The DOL study found that if a CPA firm only audits two or three benefit plans a year, “they are probably not the best firm to be doing those audits in benefit plans,” she says. “Benefit plans are a different animal than a corporate audit.”

Benefit plan audits are more compliance-related rather than financial statement-related, she says. If a CPA doesn’t understand how a plan works, what makes an employee eligible for the plan and how employees go about electing their deferral into the plan or choosing investments, they “aren’t going to know what to audit,” she says.

The DOL sent letters to all ERISA plan sponsors telling them that they should seek a more experienced plan auditor if their CPA conducts only a handful of retirement plan audits a year.

Many small companies don’t want to spend a lot to meet this requirement.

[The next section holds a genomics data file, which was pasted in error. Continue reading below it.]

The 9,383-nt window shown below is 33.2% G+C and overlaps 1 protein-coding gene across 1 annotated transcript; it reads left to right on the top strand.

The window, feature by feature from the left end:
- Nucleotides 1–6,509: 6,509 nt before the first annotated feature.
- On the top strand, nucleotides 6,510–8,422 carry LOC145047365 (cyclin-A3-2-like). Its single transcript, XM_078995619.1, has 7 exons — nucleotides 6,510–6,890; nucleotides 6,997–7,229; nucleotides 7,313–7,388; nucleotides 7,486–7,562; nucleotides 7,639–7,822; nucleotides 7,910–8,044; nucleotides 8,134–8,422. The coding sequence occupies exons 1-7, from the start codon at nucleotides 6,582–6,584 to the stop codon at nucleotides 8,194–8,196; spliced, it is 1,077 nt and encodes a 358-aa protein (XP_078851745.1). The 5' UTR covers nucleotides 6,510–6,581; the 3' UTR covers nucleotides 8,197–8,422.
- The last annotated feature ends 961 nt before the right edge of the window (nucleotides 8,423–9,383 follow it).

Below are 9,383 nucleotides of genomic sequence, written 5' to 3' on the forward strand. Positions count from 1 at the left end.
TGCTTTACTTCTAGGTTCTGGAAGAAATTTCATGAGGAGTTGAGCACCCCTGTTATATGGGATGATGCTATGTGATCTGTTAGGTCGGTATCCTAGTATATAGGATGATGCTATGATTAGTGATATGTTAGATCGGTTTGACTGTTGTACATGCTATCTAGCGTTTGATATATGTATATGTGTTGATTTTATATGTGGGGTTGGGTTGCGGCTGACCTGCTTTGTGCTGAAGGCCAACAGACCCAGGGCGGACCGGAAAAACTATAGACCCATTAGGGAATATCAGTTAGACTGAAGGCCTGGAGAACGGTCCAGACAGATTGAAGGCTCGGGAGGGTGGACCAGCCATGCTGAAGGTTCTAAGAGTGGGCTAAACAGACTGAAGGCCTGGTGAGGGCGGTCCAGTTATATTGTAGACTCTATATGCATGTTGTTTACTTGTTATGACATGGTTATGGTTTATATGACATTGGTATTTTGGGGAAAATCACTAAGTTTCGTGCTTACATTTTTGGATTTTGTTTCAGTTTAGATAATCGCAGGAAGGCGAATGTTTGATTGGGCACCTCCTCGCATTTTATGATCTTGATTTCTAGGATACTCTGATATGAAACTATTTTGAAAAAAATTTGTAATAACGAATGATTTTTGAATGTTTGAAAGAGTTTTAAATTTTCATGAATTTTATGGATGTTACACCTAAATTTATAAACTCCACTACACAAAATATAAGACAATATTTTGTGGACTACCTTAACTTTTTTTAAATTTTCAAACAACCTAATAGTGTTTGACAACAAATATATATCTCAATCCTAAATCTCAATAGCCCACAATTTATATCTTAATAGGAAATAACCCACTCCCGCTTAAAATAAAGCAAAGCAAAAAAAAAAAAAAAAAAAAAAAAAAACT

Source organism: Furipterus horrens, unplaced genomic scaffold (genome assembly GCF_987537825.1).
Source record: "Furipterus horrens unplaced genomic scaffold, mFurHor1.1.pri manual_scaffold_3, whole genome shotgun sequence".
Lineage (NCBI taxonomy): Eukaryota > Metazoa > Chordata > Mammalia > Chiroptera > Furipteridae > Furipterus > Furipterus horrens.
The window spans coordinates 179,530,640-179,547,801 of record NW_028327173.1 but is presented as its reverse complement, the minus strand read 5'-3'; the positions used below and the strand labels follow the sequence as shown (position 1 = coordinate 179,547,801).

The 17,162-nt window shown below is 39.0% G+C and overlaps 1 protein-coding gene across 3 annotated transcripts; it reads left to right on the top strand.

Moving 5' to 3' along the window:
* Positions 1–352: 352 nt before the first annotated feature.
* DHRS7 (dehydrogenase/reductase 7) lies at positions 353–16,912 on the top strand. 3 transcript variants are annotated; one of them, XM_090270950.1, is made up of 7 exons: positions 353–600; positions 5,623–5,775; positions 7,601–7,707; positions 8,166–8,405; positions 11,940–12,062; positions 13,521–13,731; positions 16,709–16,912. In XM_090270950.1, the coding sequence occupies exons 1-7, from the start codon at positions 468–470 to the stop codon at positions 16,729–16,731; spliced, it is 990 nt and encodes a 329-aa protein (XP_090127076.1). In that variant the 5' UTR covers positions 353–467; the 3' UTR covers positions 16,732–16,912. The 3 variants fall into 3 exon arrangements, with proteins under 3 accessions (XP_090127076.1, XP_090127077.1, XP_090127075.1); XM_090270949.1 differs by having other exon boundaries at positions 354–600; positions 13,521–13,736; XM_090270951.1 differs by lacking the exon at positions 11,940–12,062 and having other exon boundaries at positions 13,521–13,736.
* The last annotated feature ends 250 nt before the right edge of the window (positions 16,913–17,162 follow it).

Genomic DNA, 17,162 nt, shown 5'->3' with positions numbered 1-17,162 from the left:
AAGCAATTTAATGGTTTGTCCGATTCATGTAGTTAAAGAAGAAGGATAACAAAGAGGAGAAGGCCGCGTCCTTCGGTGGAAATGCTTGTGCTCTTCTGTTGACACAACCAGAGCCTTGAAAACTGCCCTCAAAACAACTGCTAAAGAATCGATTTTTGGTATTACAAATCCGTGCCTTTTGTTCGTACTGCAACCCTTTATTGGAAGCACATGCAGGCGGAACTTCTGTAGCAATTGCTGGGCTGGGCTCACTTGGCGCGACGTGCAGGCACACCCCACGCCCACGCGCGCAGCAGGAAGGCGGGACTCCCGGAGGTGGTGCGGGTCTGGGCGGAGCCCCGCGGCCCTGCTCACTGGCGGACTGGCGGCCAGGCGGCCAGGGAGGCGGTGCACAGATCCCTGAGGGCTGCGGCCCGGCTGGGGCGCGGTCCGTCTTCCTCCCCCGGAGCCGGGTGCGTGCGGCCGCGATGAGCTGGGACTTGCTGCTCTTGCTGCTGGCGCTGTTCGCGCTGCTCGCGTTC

“They don’t see the value of going out and getting someone really qualified and paying a lot of money. They are going through the motions,” Lauer says. “In reality, they should be paying more attention to it and be more willing to pay more money for a quality audit to make sure the plan is in compliance.”

The Willis Towers Watson survey found that 44% of plan sponsors had not conducted an operational compliance review of their defined benefit plans in the past two years and 42% had not conducted a review of their defined contribution plans. One-third of respondents said they have limited budgets and resources to conduct such a review.

The increase in plan audits is being driven by the Internal Revenue Service and the DOL who “expect plan sponsors to be doing regular self-checks, finding any gaps in compliance and fixing them,” says Lisa Canafax, senior retirement consultant at Willis Towers Watson.